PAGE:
Mar 30 - BAYER is carefully adjusting its accounting in order to appear poor to the tax authorities. The company thereby reduces its corporation tax burden at the expense of the taxpayer. The fact that BAYER now hardly contributes to community financing is unacceptable.

Tanzania: Expert faults local gold investments

Mar 30 -
The article explains why Tanzania, despite being rated as the third largest gold producer in Africa after Ghana and South Africa, still earns ‘peanuts’ from the industry due to non-collection of corporate taxes as the mining companies allegedly operate under losses. Hat tip Sandra Kidwingira.

Folly of 'no-new'tax' policy Business Word Online

Mar 30 - Interesting development in the Philippines. Hat tip Attiya Waris.

Ugandan Activists call on UK Prime Minister to end resource curse Publish What You Pay

Mar 29 - Activists deliver a letter to David Cameron from 200 Ugandans. “These activists have sent a message to David Cameron that his government should show leadership in reforming UK laws and pushing other European countries to do the same. He has the power to help countries like Uganda benefit from their oil and thus build a more prosperous, fair and peaceful global society.”

Exploring the Role Delaware Plays as a Domestic Tax Haven Social Science Research Network
Jan 10 - "Our results suggest that the state of Delaware is indeed a domestic tax haven in the sense that its corporate laws appear to enable firms to reduce state tax burdens." Hat tip Markus Meinzer.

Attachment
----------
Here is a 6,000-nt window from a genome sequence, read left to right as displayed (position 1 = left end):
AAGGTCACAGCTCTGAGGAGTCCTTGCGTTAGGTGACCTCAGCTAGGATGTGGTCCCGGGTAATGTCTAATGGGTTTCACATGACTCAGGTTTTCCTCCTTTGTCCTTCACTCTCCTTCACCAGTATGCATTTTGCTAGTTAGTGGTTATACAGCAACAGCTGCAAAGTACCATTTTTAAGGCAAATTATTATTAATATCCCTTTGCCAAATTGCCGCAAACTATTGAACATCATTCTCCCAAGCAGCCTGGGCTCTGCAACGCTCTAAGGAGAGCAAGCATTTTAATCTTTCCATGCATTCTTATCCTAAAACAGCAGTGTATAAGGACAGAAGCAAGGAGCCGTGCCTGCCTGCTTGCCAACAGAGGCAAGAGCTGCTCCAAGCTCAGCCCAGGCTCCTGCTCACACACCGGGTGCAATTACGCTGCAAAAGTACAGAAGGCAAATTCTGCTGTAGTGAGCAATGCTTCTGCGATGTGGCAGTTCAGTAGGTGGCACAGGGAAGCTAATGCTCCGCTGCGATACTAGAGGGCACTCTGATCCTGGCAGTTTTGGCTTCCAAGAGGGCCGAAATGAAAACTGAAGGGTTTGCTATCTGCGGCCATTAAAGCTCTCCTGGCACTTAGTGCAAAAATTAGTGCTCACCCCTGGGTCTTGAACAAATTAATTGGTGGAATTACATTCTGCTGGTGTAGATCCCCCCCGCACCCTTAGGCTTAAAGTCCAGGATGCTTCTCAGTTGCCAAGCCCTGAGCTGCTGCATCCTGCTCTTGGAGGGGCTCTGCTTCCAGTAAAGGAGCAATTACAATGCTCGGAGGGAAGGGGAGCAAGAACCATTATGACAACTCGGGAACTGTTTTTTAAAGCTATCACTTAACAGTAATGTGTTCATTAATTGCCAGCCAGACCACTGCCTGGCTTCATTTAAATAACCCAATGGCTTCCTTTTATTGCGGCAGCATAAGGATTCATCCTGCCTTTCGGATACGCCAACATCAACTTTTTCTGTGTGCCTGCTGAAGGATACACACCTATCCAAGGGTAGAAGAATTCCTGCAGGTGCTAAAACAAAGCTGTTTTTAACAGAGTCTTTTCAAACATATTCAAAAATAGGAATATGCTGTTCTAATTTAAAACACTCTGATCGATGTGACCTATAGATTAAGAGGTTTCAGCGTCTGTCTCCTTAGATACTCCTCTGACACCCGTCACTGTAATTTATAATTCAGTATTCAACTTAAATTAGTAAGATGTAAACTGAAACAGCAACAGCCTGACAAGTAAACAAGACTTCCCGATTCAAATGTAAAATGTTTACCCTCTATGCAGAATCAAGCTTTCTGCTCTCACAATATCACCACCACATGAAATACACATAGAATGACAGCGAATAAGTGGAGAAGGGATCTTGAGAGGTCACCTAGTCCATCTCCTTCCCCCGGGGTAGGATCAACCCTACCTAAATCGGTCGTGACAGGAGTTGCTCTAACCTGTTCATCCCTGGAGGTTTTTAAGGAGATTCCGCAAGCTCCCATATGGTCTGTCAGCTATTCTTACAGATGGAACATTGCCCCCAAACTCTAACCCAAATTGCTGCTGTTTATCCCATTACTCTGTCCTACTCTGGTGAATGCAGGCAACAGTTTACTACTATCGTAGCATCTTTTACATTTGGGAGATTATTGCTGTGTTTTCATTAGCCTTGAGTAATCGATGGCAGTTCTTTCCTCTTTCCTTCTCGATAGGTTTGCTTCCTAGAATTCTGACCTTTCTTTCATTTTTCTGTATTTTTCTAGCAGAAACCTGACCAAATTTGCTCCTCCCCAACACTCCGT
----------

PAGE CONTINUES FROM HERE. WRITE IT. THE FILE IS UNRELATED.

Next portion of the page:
Letter to the Editor: 60 Minutes Segment on Corporate Tax Avoidance Tax Analysts
(Subscription required)
Mar 30 -
Nicole Tichon, executive director of Tax Justice Network USA, responds to a March 27 60 Minutes segment on corporate tax avoidance featuring Martin A. Sullivan, economist and contributing editor at Tax Analysts

Prix Pictet Monocle

In case you might have been missing out lately on doses of marveling at sheer, massive hypocrisy, you might want to savour the issues in this piece. Quoting from the Prix Pictet site: "Launched in 2008 by the Geneva-based private bank Pictet & Cie, the Prix Pictet has rapidly established itself as the world’s leading prize in photography and sustainability." The Chair of the prize jury enthuses on photos of "the developing world, showing wonderful portraits of people making the best of their situation under really awful circumstances". Consider also - Kofi Annan is Honorary President.

Panel Chairmen: Cut $200 Billion from Budget The Onion

Nov 17 2010 - While this inimitable analysis is from a few months ago, nonetheless it remains relevant. Check out the 2nd and last recommendations especially. Which also reminded us - and having just seen the excellent film Inside Job - of this article:$700 Billion Bailout Celebrated With Lavish $800 Billion Executive Party.


Were UK Uncut activists victims of politically motivated policing?

An ugly picture seems to have emerged around the policing tactics used against UK Uncut activists who carried out non-violent direct action against Fortnum & Mason store on Piccadilly last Saturday.

Did police officers mislead or even lie to the protesters?